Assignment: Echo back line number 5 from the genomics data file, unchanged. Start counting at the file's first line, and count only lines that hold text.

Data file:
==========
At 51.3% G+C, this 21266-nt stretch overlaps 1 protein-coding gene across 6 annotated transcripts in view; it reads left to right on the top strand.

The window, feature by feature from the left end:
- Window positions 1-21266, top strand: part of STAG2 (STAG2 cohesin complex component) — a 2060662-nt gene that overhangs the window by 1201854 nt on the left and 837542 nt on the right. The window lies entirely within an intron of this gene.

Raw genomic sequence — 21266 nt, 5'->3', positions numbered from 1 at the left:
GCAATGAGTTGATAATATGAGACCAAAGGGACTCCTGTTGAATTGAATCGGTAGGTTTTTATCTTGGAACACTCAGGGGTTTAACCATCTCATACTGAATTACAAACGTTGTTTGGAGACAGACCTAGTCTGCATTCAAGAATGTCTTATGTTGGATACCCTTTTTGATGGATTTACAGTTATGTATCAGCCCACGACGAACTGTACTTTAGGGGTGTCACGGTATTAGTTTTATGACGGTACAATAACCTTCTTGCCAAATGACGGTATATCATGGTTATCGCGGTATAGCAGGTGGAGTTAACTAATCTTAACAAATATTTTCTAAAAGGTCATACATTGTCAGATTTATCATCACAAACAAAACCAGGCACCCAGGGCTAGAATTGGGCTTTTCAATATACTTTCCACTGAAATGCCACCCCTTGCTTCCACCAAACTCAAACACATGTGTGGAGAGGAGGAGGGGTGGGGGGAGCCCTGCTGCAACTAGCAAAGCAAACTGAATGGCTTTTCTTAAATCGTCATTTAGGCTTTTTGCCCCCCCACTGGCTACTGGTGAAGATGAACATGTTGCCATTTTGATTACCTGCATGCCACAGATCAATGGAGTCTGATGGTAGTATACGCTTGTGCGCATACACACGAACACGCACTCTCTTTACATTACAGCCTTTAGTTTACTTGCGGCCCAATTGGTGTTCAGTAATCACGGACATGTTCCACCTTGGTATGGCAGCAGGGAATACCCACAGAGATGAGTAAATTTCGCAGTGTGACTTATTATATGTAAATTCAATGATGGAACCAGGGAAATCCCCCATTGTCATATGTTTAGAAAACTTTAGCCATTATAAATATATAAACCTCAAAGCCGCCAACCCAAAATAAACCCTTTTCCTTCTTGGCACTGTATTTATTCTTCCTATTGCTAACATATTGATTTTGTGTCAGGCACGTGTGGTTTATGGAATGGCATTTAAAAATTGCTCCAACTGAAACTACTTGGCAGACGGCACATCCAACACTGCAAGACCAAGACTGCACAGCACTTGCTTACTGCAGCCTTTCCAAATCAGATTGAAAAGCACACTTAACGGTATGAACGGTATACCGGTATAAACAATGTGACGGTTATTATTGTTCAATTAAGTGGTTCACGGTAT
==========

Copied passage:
GCAATGAGTTGATAATATGAGACCAAAGGGACTCCTGTTGAATTGAATCGGTAGGTTTTTATCTTGGAACACTCAGGGGTTTAACCATCTCATACTGAATTACAAACGTTGTTTGGAGACAGACCTAGTCTGCATTCAAGAATGTCTTATGTTGGATACCCTTTTTGATGGATTTACAGTTATGTATCAGCCCACGACGAACTGTACTTTAGGGGTGTCACGGTATTAGTTTTATGACGGTACAATAACCTTCTTGCCAAATGACGGTATATCATGGTTATCGCGGTATAGCAGGTGGAGTTAACTAATCTTAACAAATATTTTCTAAAAGGTCATACATTGTCAGATTTATCATCACAAACAAAACCAGGCACCCAGGGCTAGAATTGGGCTTTTCAATATACTTTCCACTGAAATGCCACCCCTTGCTTCCACCAAACTCAAACACATGTGTGGAGAGGAGGAGGGGTGGGGGGAGCCCTGCTGCAACTAGCAAAGCAAACTGAATGGCTTTTCTTAAATCGTCATTTAGGCTTTTTGCCCCCCCACTGGCTACTGGTGAAGATGAACATGTTGCCATTTTGATTACCTGCATGCCACAGATCAATGGAGTCTGATGGTAGTATACGCTTGTGCGCATACACACGAACACGCACTCTCTTTACATTACAGCCTTTAGTTTACTTGCGGCCCAATTGGTGTTCAGTAATCACGGACATGTTCCACCTTGGTATGGCAGCAGGGAATACCCACAGAGATGAGTAAATTTCGCAGTGTGACTTATTATATGTAAATTCAATGATGGAACCAGGGAAATCCCCCATTGTCATATGTTTAGAAAACTTTAGCCATTATAAATATATAAACCTCAAAGCCGCCAACCCAAAATAAACCCTTTTCCTTCTTGGCACTGTATTTATTCTTCCTATTGCTAACATATTGATTTTGTGTCAGGCACGTGTGGTTTATGGAATGGCATTTAAAAATTGCTCCAACTGAAACTACTTGGCAGACGGCACATCCAACACTGCAAGACCAAGACTGCACAGCACTTGCTTACTGCAGCCTTTCCAAATCAGATTGAAAAGCACACTTAACGGTATGAACGGTATACCGGTATAAACAATGTGACGGTTATTATTGTTCAATTAAGTGGTTCACGGTAT